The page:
The Red Sea Council: Some Reflections
On January 6, a treaty for the formation of the Council of the Arab and African Countries of the Red Sea and the Gulf of Aden, or colloquially the Red Sea Council, was signed. Composed of eight countries, Saudi Arabia, Djibouti, Egypt, Eritrea, Jordan, Somalia, Sudan, and Yemen, the Council came into being following discussions since 2018 which were largely hosted by Saudi Arabia. In itself a significant development bringing together countries from both sides of the Red Sea, the idea about the Council emerged in the context of intensifying relations between the major powers of the Arabian Peninsula and states in the Horn of Africa.
The initiative, headed by Saudi Arabia, seeks to provide a forum for the Arabian Peninsula and the African littoral states discussing matters related to the Red Sea. The Red Sea is strategically important for Riyadh, which seeks to protect its interests against its regional rivals, mainly Tehran, Ankara, and Doha. Geopolitically crucial, the Red Sea and the Gulf of Aden host some of the world’s most important shipping lanes. Through the Council, Saudi Arabia aspires to deepen regional cooperation among its partners in the Red Sea region in order to ensure stability. Through financial provisions, investments, and economic development it aspires to maintain the littoral states in its sphere of influence and to minimize the interference of its rivals.
However, given the turbulent political and economic environment in the Horn of Africa, keeping other external influence away from the sub-region is difficult. In addition, the exclusion of key players in the Horn of Africa, Ethiopia and Somaliland, which are significant stakeholders in Red Sea affairs, is a glaring shortcoming of the Council. The fact that these important players do not form part of the Council shows that the political dynamics in the Horn of Africa are too complex to allow any single foreign power to gain a fully dominant position.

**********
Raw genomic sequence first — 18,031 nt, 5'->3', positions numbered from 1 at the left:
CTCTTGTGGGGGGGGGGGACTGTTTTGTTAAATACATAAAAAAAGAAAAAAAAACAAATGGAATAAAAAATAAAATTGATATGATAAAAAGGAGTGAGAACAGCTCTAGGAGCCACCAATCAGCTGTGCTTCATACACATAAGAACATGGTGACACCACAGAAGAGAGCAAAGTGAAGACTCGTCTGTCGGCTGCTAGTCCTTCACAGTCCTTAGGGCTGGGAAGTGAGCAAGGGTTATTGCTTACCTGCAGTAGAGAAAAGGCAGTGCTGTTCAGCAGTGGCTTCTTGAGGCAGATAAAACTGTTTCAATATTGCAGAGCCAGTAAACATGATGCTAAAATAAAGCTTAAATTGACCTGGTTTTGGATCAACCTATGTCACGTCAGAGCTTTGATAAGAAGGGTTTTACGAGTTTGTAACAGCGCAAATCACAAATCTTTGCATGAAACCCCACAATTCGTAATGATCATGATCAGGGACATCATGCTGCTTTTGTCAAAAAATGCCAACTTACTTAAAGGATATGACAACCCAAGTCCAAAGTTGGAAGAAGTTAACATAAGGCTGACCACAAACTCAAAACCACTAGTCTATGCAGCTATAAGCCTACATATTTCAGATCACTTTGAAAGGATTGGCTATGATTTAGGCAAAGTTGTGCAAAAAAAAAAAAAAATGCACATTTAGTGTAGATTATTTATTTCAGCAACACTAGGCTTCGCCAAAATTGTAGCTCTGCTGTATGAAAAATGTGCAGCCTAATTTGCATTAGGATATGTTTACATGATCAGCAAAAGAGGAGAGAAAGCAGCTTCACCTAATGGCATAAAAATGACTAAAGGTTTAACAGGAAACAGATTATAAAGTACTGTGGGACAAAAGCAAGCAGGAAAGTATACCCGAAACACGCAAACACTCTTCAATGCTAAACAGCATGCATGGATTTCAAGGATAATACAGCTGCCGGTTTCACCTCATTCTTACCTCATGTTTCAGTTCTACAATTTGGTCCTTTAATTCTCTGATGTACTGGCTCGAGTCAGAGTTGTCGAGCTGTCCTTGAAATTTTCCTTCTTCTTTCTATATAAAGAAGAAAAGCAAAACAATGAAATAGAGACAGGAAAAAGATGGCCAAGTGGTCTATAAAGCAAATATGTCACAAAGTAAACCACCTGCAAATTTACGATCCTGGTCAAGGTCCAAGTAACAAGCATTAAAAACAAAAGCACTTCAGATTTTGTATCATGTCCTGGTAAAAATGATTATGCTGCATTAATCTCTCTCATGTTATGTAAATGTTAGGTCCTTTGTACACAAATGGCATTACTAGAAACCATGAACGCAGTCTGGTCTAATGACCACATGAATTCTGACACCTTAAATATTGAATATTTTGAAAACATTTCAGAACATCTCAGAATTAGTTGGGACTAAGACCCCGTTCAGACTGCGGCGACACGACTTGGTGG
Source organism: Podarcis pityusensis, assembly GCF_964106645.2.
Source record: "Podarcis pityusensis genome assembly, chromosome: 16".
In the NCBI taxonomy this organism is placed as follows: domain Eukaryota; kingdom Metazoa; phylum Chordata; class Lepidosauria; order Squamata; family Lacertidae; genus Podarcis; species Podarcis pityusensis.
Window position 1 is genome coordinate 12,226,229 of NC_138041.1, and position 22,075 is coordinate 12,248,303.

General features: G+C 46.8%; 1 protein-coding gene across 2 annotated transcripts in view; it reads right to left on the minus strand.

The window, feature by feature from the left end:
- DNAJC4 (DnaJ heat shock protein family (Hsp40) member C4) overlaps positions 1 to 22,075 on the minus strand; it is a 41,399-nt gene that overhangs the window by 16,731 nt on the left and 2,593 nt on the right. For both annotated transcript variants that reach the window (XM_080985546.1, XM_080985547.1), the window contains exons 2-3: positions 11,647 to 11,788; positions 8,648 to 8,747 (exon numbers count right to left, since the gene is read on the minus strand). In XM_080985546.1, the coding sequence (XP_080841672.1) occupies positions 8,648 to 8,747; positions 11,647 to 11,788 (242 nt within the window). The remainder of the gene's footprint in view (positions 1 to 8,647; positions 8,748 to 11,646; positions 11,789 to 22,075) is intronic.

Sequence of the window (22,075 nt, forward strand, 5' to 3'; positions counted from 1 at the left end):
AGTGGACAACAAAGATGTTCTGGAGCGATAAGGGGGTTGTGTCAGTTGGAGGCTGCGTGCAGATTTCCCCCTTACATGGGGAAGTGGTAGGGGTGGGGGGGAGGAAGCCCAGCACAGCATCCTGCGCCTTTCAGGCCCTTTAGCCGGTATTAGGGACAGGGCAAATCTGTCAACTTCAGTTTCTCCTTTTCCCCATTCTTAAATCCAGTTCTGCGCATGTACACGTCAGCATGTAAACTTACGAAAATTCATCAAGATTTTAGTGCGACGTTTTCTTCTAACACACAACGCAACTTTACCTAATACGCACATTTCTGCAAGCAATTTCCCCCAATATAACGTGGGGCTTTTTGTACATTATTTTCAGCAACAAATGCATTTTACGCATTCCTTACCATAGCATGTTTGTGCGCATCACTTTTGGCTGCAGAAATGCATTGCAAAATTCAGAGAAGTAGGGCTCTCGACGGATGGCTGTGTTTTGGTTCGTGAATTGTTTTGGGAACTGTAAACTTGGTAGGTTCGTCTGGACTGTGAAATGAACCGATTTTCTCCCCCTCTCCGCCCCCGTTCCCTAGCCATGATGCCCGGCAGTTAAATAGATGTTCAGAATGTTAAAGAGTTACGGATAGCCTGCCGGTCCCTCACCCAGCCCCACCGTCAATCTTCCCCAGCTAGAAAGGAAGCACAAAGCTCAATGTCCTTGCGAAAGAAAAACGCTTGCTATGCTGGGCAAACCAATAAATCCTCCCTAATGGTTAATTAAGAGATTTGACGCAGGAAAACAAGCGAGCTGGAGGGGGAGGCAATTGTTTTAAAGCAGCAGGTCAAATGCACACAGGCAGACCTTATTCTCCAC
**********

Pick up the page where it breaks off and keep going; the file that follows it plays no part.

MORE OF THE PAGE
Generally, the governments of the Horn are used to utilizing their foreign relations for domestic consolidation and are likely to consider the Red Sea Council a possibility to advance their economic interests while loosely aligning themselves with Saudi Arabia. This situation may change rather abruptly as can be seen with the developments leading to the Saudi-led coalition’s military intervention in Yemen in 2015. Seemingly, there is a coming together of interests between Saudi Arabia and the littoral states in the Horn, but this may change when the alliance with Saudi Arabia is no longer useful for maintaining the Horn government’s strength domestically. It is also likely that forming part of the Red Sea Council will not prevent the littoral states to pursue relations with other states, including Saudi Arabia’s rivals. For example, this is the case with Somalia which has continued to maintain a good relationship with Turkey and Qatar.
In the end, while being a commendable forum for addressing issues related to the Red Sea, the Council is largely seen as a manifestation of Saudi Arabia’s effort to exert control in its neighborhood. It may result in some success as long as Saudi Arabia is able to provide resources for the Red Sea littoral states, and continues to convince them of a sufficient level of synergy of interests.
For Further Reading
Arab News, “Council of Red Sea and Gulf of Aden to play critical role”.
The National, “Red Sea and Gulf of Aden border countries form council”.
RFI, “New Red Sea alliance launched by Saudi Arabia, but excludes key players”.
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